Thinking VS Feeling

thinking vs feeling graphic

Q: I’m having trouble sorting something out. Should I make important decisions based on how I feel, or based on what I think? I hear a lot of opinions both ways. Some people say: “Go with your gut feeling,” and others say “Don’t let your heart rule your mind.” Which is right? -Ellen

A: Ellen, thank you for asking this question. Even though there is no universally right or wrong answer, it is a dilemma which almost everyone faces at some time. First of all, your intellectual analysis of a question and your “gut feelings” about it are both useful in decision-making. However, this observation in itself does not help you when your emotions and your intellect come up with different answers.

Some people tend to rely much more on their analysis of situations, and others tend to rely more on their emotions. However, it is not enough for you to simply decide that one or the other is best for you in all cases. What I suggest is that you take a hint from your past experiences. You probably have sometimes resolved questions in favor of your brain and other times in favor of your gut. The key is whether and in which cases you were able to live comfortably with the consequences of your choices.

I once had a client — we’ll call her Patty — who used to say: “I go with my gut feelings on things.” And, she was usually comfortable with her choices, and able to live with the consequences of them. However, there were two areas in which her gut feelings led her to decisions which she couldn’t live with: buying cars and choosing boyfriends. Bad choices of cars cost her money, and bad choices of boyfriends cost her heartaches.

She finally decided that although she would continue to make most choices in her life based on her feelings, she would use rational, intellectual analysis when it came to these two types of choices. For the analysis of cars, she decided to pay for the advice of mechanics before deciding on a purchase. And, regarding romance, she and I went through an analysis of the types of men with whom she had had unfortunate experiences. And, we developed a list of criteria she could use to decide whether a man might be okay for her. At first, Patty did not like the idea of having to submit her decisions to rational analysis. But, she soon learned that she could still live her life according to her feelings in most ways while relying more heavily on her intellect in her two chosen areas.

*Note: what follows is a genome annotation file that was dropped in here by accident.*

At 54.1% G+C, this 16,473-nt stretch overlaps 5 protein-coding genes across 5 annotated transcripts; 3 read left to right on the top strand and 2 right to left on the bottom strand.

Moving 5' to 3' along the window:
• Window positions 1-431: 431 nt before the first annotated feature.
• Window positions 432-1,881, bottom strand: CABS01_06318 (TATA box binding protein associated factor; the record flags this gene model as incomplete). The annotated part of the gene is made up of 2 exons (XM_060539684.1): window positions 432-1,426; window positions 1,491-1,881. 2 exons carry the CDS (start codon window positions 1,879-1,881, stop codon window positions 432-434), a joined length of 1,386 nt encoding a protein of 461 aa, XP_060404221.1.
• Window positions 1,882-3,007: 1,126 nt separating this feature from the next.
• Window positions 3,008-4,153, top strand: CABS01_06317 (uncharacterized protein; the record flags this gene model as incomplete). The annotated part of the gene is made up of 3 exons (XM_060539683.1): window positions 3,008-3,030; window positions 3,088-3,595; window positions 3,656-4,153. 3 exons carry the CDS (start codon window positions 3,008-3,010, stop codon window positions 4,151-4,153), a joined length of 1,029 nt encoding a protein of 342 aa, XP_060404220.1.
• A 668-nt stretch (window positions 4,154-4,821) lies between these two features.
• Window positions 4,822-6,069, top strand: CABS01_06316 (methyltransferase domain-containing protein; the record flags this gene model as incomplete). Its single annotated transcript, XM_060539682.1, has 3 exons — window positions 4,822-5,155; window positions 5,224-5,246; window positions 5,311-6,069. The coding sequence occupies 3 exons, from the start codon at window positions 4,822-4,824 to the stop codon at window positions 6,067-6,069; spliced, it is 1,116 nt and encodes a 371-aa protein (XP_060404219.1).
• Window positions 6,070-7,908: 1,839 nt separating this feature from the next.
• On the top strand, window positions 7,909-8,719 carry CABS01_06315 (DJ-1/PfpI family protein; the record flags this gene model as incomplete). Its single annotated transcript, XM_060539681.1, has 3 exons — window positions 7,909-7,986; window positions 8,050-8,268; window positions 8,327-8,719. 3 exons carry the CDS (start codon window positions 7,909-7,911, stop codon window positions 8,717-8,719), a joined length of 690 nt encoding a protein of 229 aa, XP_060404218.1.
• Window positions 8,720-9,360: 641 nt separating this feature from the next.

I think that the important idea here is that we can be flexible. We do not have to rely on any one ability for all situations. We can use different abilities in different situations to develop the most effective lifestyle for us.

Michael R. Slavit, Ph.D., ABPP, is Board Certified in Cognitive Behavioral Psychology. This column is not intended to be a substitute for help from a qualified professional.

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